gordon

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  1. A major update : The cowl is almost ready. Have to just get the foam and seat cover done. Should be ready within a week or 2.
  2. Looks like the Vardenchi cafe racer didn't work out well.. The rearsets and handlebars are back to stock. Bike is still in pathetic condition. Its repainted to yellow. Now for the update on my bike. The seat cowl is shaping up well. I'll post new pics of the complete bike soon.
  3. Rear seat cowl is still pending. We may probably be fabricating another seat by ourselves. Does anyone know from where do I get logos made? I've heard there are two alternatives: screen printing or radium stickers. Damn this project is getting very pricey. But to perfect use.
  4. We are still working on how to make a removable cowl. Will post updates on this once we arrive at an idea. Parts fitted today : HP Filter. Fork Gaiters. Front fork reflectors. Rear Indicators. Front Mudguard Done. Clutch Casing and brackets painted. HP Filter - I'm not sure how much of a difference the HP has over the stock one, but the first ride confirmed that there is a marginal difference. The bike pulls out well in all the gears. The pickup has increased marginally. There is a little hissing sound while starting the bike. Fork Gaiters : The Fork Gaiters are from Hero Honda. They are of much better quality than the original Royal Enfield ones. The biggest pain of fitting these (or any fork covers) is that you have to open up the entire front assembly. Fork Reflectors : Reflectors have been fitted from the TVS Victor. These are the stick-on types. Rear Indicators : The Indicators have been mounted at the rear frame where the seat has been mounted. Not sure if we really like it. Might fit them on the rear shocks after a few days if we're bored. Front mudguard : The brackets on the front mudguard have been painted black and a sticker job also done on it. The sticker job on the front mudguard was lacquer coated to protect it. The gap between the mudguard and the tyre is barely a half a centimeter. > > Clutch Casing and Brackets Painted : The clutch case cover has been painted, changed the oil too in the clutch casing. Initial plan was matt black, but its now a "little" shiny. Brake pedal and other brackets have also been painted black.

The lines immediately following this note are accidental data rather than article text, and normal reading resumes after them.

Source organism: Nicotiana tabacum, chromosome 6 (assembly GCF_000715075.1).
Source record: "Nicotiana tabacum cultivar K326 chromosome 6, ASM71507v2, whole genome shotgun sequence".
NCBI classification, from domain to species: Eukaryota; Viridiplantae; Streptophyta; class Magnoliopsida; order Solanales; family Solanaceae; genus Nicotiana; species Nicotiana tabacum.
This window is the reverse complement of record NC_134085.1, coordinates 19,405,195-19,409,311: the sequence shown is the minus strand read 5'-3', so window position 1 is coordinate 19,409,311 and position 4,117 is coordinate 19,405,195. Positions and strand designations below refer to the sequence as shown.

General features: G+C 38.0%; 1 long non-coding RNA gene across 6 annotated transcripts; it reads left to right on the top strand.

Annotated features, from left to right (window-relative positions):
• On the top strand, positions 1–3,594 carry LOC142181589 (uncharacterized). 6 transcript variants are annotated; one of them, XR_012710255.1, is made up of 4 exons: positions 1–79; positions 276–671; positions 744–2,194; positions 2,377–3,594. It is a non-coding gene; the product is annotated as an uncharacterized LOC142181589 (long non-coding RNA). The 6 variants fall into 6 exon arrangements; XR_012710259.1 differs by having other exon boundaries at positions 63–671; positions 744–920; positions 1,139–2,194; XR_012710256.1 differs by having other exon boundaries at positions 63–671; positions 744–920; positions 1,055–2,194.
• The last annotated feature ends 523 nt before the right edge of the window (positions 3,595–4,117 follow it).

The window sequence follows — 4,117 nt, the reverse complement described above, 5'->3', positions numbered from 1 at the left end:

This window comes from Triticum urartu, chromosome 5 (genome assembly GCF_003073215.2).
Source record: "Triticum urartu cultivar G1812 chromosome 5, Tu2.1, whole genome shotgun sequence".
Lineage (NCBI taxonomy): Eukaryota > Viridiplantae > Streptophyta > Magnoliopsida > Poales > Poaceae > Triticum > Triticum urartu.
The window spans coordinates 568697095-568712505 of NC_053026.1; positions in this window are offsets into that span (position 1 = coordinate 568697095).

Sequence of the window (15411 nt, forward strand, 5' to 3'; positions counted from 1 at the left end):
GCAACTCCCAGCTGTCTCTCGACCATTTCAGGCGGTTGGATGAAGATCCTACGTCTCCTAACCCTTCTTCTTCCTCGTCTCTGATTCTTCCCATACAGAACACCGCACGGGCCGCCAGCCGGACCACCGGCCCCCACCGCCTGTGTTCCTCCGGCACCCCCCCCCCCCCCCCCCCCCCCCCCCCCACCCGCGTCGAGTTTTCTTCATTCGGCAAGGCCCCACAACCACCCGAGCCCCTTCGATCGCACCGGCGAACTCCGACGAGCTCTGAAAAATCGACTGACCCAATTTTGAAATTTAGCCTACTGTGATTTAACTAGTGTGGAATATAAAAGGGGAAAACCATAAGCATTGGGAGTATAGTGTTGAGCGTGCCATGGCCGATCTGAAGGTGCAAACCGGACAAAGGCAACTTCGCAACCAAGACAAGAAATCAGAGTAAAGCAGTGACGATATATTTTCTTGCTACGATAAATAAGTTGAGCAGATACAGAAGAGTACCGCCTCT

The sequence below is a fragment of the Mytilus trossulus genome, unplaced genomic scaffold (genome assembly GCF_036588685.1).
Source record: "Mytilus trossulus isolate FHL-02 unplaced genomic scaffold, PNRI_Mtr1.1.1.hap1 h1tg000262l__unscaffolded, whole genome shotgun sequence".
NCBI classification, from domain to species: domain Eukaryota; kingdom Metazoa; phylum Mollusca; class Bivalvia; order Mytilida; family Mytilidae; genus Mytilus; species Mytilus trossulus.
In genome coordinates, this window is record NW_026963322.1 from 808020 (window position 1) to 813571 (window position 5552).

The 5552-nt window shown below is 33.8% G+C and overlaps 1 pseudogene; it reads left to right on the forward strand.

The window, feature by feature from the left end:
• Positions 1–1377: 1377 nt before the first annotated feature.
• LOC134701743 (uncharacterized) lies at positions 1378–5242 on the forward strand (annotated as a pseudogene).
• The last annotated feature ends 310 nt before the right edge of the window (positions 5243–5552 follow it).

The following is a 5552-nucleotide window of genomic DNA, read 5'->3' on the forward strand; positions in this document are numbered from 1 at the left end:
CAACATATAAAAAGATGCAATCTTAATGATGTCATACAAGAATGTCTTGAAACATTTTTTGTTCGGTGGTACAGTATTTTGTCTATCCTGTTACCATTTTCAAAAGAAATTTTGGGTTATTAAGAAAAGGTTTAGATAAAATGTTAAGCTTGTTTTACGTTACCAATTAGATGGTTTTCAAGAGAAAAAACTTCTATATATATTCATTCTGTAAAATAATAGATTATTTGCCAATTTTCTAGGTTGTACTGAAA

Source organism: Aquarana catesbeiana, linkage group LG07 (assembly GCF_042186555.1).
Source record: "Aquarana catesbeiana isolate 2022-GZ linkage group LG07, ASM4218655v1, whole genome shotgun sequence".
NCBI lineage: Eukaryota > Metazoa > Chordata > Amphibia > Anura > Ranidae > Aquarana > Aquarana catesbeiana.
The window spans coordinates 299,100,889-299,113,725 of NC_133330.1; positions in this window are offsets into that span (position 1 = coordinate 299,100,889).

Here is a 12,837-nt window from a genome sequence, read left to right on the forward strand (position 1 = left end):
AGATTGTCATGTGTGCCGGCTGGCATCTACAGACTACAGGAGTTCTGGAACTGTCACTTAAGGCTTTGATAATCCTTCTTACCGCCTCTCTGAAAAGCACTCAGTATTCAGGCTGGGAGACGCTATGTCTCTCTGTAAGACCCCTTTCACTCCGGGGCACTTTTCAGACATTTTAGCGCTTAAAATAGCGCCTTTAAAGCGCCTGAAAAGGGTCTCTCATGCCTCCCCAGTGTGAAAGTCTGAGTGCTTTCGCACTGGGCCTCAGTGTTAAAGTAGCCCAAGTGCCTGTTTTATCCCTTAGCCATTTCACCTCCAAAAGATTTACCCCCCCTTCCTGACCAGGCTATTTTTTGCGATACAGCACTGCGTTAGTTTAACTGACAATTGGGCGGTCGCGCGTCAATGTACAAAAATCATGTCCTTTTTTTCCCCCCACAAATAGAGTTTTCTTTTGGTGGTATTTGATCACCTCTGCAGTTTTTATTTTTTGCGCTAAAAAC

5. More Updates : Its been almost a week since we did the rear-sets and they work perfectly fine. Infact they work much smoother than the stock ones. Got the brake pedal for the right rearset. Should be done this week. The front mudguard has been given for chrome plating and should be ready by tomorrow evening. More updates as we progress.
  6. Yes, None other than the Porsche Carrera GT. Exclusive pics here : http://www.geocities.com/autofcs/articles/49/cgt.html
  7. Oh yes and another thing, I think the guys at the tyre shop "MAY" have probably messed up while putting the front wheel back in. Because the tyre is close to the left fork than to the right. Its not exactly in the center. The old tyre was 3.5in/90-19 and the new one is 4.0in/90-19. Anyone knows whats the cause?! Opening up the front wheel on Satuday at my mechanic's garage. Hopefully the problem will be resolved.
  8. Yes, I have seen that bike. Its a pretty good attempt. Its got clip-on's instead of a clubman bar and the tank is quite small. Overall it looks the part and I quite like it.